Who: CJEU, Information Commissioner’s Office (ICO), the Article 29 Data Protection Working Party (Working Party) and Justice Minister Simon Hughes
When: May – June 2014
Law stated as at: 3 July 2014
The so-called “right to be forgotten” first broke cover in proposals to reform EU data protection law published by the European Commission in early 2012 and now, thirty months on, still being negotiated.
But, as the CJEU ruled in May 2014 in the case of Google Spain SL and Google Inc. v Agencia Española de Protección de Datos (AEPD) and Mario Costeja González (C-131-12), such a right is already available under existing EU data protection laws.
Individuals have a right, the CJEU said, to petition search engines to remove from their search results links to content which was legitimately published but which has since become “inadequate, irrelevant or no longer relevant” (the so-called “right to be forgotten”). The disputed case which led to the ruling concerned a Spanish national seeking to remove links to debt-recovery proceedings against him dating from 1998.
The full impact of the ruling has started to be felt in recent weeks as Google begins complying with some of the estimated 50,000 deletion requests (and counting) it has received. The decision’s continued waves have prompted both the ICO and the Working Party to issue statements in respect of it, with UK Coalition Government Justice Minister Simon Hughes making his government’s position very clear at a recent Parliamentary committee hearing.
The ICO has endorsed the CJEU’s finding that search engines are data controllers and accepted ICO’s enforcement role in the event that a search engine fails to adequately respond to a deletion request.
However the ICO is taking a pragmatic approach and allowing search engines time to put processes in place to consider requests.
Thereafter it will focus on those cases which are “linked to clear evidence of damage and distress to individuals”.
The ICO has cautioned that the implications of the case should be kept in proportion, and that it does not equate to an absolute right for links to be removed. Companies operating and advertising online are also reminded that s32 Data Protection Act 1998 provides an exemption for the publication of journalistic, literary or artistic material in certain circumstances.
Working Party Comment
The Working Party (which brings together representatives from national data protection authorities, the European Data Protection Supervisor and the European Commission) has welcomed the CJEU’s decision as a crucial “milestone for EU data protection […] in the online world”.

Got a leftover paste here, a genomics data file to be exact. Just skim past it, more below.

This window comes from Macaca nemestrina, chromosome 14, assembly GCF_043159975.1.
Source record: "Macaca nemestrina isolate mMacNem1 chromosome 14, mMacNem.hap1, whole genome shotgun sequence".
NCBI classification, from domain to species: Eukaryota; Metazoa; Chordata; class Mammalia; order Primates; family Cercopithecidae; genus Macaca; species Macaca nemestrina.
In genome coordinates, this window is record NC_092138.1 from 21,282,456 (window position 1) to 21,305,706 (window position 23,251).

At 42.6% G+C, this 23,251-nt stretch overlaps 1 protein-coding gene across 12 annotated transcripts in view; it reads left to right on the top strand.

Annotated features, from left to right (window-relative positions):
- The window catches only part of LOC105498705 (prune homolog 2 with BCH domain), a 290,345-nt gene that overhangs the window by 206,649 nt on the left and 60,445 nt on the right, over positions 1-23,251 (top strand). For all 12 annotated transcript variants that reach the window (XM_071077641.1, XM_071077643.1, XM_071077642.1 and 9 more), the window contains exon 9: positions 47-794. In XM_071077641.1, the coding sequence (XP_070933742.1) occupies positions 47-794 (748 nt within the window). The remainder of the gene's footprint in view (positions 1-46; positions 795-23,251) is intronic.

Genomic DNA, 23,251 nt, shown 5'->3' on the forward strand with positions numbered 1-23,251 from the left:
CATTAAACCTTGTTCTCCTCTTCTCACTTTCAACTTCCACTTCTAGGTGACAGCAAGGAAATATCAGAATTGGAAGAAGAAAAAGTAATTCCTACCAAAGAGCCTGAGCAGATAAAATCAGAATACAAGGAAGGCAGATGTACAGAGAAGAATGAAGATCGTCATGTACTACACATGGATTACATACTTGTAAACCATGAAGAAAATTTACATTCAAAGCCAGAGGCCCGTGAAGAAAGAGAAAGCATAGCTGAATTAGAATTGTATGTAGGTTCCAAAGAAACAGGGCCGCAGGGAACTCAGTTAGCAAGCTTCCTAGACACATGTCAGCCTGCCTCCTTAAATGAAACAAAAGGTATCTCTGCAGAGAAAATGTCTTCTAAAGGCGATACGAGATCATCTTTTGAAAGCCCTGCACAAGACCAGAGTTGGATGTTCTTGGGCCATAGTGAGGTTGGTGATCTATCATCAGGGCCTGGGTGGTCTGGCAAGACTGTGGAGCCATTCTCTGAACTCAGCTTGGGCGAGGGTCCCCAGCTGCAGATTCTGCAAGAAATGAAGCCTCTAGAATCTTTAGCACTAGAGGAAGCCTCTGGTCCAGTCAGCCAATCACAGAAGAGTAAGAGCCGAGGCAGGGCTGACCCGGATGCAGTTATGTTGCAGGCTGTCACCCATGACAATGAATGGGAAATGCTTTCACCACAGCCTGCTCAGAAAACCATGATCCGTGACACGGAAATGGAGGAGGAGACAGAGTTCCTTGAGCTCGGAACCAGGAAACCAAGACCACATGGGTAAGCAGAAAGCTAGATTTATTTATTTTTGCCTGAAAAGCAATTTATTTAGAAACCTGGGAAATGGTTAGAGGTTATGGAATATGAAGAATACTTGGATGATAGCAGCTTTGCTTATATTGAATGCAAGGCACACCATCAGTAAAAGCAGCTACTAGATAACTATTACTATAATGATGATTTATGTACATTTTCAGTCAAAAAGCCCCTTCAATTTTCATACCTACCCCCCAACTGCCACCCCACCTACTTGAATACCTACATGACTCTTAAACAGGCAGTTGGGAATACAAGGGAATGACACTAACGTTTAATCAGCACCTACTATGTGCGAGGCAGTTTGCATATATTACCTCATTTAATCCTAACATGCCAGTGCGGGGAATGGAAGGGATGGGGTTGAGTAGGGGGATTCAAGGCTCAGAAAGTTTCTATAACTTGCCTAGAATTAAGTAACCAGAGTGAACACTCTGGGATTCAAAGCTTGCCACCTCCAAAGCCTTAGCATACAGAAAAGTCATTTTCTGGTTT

At its June plenary the Working Party committed to identifying guidelines in order to establish a common approach for EU data protection authorities on implementing the ruling. In the meantime it has encouraged all search engines to voluntarily put in place user-friendly tools to enable individuals to exercise their right to request deletion and has welcomed Google’s development of a form which enables individuals to do so.
Justice Minister Simon Hughes takes a different position
In contrast, in his evidence to a House of Lords Committee looking at up and coming EU data protection reforms, Coalition Government Justice Minister Simon Hughes was dismissive of the CJEU decision and of the right to be forgotten generally.
He felt it was technically unenforceable and would lead to thousands of misconceived complaints. He complimented Google on their “co-operative” approach in the aftermath of the CJEU decision but felt it was “difficult and uncomfortable” for them.
The UK Government did not want the law to develop in the way implied by the CJEU judgment, he said, and did not agree with the equivalent wording in the current draft General Data Protection Regulation.
Why this matters:
Although the current “right to be forgotten” focus is on Google and the obligations of search engines, despite Minister Hughes’ trenchant criticisms, advertisers and companies operating in the online environment would be well-advised to take note of the CJEU’s decision, and the Working Party and the ICO’s comments in respect of it. Whilst it remains unclear how the ruling will impact on which results will be blocked, companies will need to bear in mind that relying on the continued availability of search links may not be possible.
At present a request for the deletion of the link will not automatically impose an obligation for the disputed content itself to be deleted from the host website. Nevertheless the ruling is a timely reminder of the onward march of the European privacy agenda and the need for companies to keep abreast of developments so as not to fall foul of data protection and privacy laws.
However as the fall-out from the CJEU decision continues, one senses that Simon Hughes’ strong concerns will be shared by others and as a result there has to be a serious question whether, longer term, the right to be forgotten will survive the EU data protection reform process now that its practical ramifications are becoming clear.